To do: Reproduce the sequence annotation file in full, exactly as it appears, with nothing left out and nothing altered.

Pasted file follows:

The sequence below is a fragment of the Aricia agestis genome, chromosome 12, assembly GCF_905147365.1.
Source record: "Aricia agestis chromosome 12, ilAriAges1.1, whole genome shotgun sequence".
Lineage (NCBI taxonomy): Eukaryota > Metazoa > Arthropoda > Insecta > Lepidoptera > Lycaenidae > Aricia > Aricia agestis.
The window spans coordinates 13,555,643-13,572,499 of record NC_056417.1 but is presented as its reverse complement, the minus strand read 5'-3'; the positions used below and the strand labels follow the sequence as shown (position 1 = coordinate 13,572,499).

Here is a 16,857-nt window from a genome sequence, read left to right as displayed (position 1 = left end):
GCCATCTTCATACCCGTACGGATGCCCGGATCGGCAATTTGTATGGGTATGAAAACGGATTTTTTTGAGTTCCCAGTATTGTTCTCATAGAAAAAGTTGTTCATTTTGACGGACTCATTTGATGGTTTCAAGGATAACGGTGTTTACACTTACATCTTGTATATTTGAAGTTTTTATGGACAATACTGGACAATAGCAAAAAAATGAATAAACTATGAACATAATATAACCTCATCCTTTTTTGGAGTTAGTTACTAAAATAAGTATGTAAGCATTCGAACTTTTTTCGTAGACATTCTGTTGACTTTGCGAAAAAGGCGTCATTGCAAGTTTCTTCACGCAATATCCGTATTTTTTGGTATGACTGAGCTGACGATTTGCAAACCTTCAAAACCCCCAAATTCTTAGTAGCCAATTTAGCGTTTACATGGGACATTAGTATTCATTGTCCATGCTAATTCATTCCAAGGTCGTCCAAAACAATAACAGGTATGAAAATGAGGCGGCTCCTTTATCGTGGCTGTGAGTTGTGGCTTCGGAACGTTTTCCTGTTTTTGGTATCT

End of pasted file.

The sequence below is a fragment of the Aricia agestis genome, chromosome 12, assembly GCF_905147365.1.
Source record: "Aricia agestis chromosome 12, ilAriAges1.1, whole genome shotgun sequence".
Lineage (NCBI taxonomy): Eukaryota > Metazoa > Arthropoda > Insecta > Lepidoptera > Lycaenidae > Aricia > Aricia agestis.
The window spans coordinates 13,555,643-13,572,499 of record NC_056417.1 but is presented as its reverse complement, the minus strand read 5'-3'; the positions used below and the strand labels follow the sequence as shown (position 1 = coordinate 13,572,499).

Here is a 16,857-nt window from a genome sequence, read left to right as displayed (position 1 = left end):
GCCATCTTCATACCCGTACGGATGCCCGGATCGGCAATTTGTATGGGTATGAAAACGGATTTTTTTGAGTTCCCAGTATTGTTCTCATAGAAAAAGTTGTTCATTTTGACGGACTCATTTGATGGTTTCAAGGATAACGGTGTTTACACTTACATCTTGTATATTTGAAGTTTTTATGGACAATACTGGACAATAGCAAAAAAATGAATAAACTATGAACATAATATAACCTCATCCTTTTTTGGAGTTAGTTACTAAAATAAGTATGTAAGCATTCGAACTTTTTTCGTAGACATTCTGTTGACTTTGCGAAAAAGGCGTCATTGCAAGTTTCTTCACGCAATATCCGTATTTTTTGGTATGACTGAGCTGACGATTTGCAAACCTTCAAAACCCCCAAATTCTTAGTAGCCAATTTAGCGTTTACATGGGACATTAGTATTCATTGTCCATGCTAATTCATTCCAAGGTCGTCCAAAACAATAACAGGTATGAAAATGAGGCGGCTCCTTTATCGTGGCTGTGAGTTGTGGCTTCGGAACGTTTTCCTGTTTTTGGTATCT